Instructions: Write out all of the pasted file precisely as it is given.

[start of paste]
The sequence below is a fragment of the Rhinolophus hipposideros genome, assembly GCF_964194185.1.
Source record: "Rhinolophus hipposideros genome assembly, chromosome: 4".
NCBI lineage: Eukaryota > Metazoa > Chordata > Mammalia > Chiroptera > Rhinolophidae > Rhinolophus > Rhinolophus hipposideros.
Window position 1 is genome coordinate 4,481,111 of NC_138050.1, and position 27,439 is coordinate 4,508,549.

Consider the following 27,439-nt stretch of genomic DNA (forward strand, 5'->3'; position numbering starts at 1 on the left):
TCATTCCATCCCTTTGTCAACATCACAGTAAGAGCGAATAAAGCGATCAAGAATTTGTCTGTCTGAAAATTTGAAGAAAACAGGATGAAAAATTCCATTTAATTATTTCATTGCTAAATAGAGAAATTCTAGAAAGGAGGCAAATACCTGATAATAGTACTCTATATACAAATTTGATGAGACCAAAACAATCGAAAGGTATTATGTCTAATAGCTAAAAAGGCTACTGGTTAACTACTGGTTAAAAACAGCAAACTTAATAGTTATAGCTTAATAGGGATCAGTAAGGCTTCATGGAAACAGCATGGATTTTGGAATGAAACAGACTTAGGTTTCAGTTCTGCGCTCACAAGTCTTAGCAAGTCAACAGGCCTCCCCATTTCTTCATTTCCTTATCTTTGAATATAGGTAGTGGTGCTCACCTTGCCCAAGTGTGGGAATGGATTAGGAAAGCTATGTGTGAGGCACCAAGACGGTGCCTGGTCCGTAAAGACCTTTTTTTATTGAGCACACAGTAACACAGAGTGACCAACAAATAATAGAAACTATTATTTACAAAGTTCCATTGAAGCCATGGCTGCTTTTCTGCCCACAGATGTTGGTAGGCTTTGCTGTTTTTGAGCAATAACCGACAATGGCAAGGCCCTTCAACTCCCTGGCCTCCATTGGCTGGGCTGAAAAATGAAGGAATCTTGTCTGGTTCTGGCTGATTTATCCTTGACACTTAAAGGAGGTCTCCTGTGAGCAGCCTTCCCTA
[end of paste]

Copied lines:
The sequence below is a fragment of the Rhinolophus hipposideros genome, assembly GCF_964194185.1.
Source record: "Rhinolophus hipposideros genome assembly, chromosome: 4".
NCBI lineage: Eukaryota > Metazoa > Chordata > Mammalia > Chiroptera > Rhinolophidae > Rhinolophus > Rhinolophus hipposideros.
Window position 1 is genome coordinate 4,481,111 of NC_138050.1, and position 27,439 is coordinate 4,508,549.

Consider the following 27,439-nt stretch of genomic DNA (forward strand, 5'->3'; position numbering starts at 1 on the left):
TCATTCCATCCCTTTGTCAACATCACAGTAAGAGCGAATAAAGCGATCAAGAATTTGTCTGTCTGAAAATTTGAAGAAAACAGGATGAAAAATTCCATTTAATTATTTCATTGCTAAATAGAGAAATTCTAGAAAGGAGGCAAATACCTGATAATAGTACTCTATATACAAATTTGATGAGACCAAAACAATCGAAAGGTATTATGTCTAATAGCTAAAAAGGCTACTGGTTAACTACTGGTTAAAAACAGCAAACTTAATAGTTATAGCTTAATAGGGATCAGTAAGGCTTCATGGAAACAGCATGGATTTTGGAATGAAACAGACTTAGGTTTCAGTTCTGCGCTCACAAGTCTTAGCAAGTCAACAGGCCTCCCCATTTCTTCATTTCCTTATCTTTGAATATAGGTAGTGGTGCTCACCTTGCCCAAGTGTGGGAATGGATTAGGAAAGCTATGTGTGAGGCACCAAGACGGTGCCTGGTCCGTAAAGACCTTTTTTTATTGAGCACACAGTAACACAGAGTGACCAACAAATAATAGAAACTATTATTTACAAAGTTCCATTGAAGCCATGGCTGCTTTTCTGCCCACAGATGTTGGTAGGCTTTGCTGTTTTTGAGCAATAACCGACAATGGCAAGGCCCTTCAACTCCCTGGCCTCCATTGGCTGGGCTGAAAAATGAAGGAATCTTGTCTGGTTCTGGCTGATTTATCCTTGACACTTAAAGGAGGTCTCCTGTGAGCAGCCTTCCCTA